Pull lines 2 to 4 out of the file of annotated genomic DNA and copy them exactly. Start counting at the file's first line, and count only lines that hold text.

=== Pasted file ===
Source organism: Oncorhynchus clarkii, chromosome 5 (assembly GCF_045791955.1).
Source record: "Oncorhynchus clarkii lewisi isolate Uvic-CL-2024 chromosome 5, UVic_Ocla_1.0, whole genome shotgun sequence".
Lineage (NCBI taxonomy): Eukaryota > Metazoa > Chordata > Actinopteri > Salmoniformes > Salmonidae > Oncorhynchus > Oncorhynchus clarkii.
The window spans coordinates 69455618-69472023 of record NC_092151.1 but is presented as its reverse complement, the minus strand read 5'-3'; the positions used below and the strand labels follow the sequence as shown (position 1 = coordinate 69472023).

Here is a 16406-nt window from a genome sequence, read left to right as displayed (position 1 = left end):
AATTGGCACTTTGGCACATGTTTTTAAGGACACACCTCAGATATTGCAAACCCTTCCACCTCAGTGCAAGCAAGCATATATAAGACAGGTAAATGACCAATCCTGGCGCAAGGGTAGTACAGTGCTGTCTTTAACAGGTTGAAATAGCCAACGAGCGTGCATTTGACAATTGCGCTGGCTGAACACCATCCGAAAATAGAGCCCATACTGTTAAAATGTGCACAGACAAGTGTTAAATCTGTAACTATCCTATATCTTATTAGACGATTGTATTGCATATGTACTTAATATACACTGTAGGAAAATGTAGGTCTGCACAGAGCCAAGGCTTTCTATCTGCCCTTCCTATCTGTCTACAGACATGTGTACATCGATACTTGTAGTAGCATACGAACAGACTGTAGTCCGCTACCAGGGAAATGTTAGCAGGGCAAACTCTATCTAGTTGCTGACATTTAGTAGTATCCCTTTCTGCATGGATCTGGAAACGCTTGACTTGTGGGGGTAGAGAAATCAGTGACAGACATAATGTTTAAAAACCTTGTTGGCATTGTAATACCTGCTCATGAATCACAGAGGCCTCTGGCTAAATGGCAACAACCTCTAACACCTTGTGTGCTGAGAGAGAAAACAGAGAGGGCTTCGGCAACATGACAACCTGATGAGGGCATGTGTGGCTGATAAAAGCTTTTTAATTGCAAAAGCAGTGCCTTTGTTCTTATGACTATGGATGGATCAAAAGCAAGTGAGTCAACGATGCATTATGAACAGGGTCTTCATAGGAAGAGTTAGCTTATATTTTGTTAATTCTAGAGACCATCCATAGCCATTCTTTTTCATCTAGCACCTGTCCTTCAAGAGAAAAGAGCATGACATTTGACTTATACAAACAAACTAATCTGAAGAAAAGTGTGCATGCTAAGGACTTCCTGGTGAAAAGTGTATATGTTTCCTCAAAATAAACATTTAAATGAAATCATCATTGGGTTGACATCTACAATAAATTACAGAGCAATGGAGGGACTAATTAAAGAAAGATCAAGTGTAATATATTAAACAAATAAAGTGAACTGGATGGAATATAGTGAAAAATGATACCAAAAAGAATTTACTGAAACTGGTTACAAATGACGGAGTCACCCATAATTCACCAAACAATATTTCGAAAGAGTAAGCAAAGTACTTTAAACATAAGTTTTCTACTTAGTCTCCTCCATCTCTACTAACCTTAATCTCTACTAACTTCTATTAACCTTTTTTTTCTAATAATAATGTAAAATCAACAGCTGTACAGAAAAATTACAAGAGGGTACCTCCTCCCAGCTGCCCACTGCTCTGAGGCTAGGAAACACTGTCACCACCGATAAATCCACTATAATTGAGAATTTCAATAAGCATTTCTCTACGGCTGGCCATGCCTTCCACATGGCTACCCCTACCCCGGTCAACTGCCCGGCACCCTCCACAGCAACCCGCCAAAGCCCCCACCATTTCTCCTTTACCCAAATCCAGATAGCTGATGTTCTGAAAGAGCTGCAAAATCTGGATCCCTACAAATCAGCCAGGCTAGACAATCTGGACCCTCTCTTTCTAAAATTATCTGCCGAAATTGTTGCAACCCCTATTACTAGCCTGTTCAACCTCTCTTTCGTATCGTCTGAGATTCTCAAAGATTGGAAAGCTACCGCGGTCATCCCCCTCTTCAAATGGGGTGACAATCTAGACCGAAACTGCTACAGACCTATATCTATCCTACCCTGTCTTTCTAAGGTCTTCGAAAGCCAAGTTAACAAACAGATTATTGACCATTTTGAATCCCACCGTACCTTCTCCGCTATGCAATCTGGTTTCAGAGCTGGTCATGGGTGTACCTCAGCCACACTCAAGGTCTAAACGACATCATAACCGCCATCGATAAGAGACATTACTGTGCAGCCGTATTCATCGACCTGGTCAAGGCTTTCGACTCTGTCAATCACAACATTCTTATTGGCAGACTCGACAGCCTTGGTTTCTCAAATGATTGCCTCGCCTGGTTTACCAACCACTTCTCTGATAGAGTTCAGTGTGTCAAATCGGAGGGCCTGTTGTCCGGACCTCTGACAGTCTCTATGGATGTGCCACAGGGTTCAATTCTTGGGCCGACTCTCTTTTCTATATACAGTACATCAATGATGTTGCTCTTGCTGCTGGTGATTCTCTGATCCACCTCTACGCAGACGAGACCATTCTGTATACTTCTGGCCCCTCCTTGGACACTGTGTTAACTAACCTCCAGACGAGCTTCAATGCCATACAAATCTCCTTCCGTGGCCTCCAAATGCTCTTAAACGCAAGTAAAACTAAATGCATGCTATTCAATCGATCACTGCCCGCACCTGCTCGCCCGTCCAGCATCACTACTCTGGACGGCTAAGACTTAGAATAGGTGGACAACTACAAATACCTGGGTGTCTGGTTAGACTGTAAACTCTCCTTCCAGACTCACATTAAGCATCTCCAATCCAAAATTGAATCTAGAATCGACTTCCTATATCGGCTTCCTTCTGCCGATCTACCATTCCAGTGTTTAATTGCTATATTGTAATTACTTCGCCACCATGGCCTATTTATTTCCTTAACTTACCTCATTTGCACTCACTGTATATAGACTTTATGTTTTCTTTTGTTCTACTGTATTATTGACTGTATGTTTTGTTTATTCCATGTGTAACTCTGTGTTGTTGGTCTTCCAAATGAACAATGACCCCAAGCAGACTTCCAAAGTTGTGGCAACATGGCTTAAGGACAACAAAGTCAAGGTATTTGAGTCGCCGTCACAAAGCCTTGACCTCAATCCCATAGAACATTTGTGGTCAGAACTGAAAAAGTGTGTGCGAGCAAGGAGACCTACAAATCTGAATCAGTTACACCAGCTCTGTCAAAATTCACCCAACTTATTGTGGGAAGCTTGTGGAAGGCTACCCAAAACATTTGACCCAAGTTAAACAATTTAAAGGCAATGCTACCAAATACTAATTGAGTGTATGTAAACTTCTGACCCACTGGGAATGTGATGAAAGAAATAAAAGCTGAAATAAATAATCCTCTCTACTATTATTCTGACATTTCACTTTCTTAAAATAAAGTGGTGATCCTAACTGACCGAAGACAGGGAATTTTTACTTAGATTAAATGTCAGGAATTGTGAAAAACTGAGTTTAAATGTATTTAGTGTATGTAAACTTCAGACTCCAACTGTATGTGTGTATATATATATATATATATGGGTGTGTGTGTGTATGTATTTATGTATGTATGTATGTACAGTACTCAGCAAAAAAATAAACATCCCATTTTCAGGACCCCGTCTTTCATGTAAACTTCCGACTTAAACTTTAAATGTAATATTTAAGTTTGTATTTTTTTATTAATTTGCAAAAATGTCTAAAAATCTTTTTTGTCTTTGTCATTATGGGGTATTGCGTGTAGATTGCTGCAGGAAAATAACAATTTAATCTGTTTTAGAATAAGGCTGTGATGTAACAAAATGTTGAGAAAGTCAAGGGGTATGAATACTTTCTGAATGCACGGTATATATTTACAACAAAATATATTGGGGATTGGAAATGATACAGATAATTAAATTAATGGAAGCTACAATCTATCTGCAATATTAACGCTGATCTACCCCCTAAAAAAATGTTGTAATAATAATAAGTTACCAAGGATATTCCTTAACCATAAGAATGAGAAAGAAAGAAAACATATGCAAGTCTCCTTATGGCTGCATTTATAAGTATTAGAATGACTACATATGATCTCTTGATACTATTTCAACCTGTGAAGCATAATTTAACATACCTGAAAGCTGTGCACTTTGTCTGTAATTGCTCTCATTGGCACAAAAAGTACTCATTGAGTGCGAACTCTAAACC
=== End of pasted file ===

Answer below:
Source record: "Oncorhynchus clarkii lewisi isolate Uvic-CL-2024 chromosome 5, UVic_Ocla_1.0, whole genome shotgun sequence".
Lineage (NCBI taxonomy): Eukaryota > Metazoa > Chordata > Actinopteri > Salmoniformes > Salmonidae > Oncorhynchus > Oncorhynchus clarkii.
The window spans coordinates 69455618-69472023 of record NC_092151.1 but is presented as its reverse complement, the minus strand read 5'-3'; the positions used below and the strand labels follow the sequence as shown (position 1 = coordinate 69472023).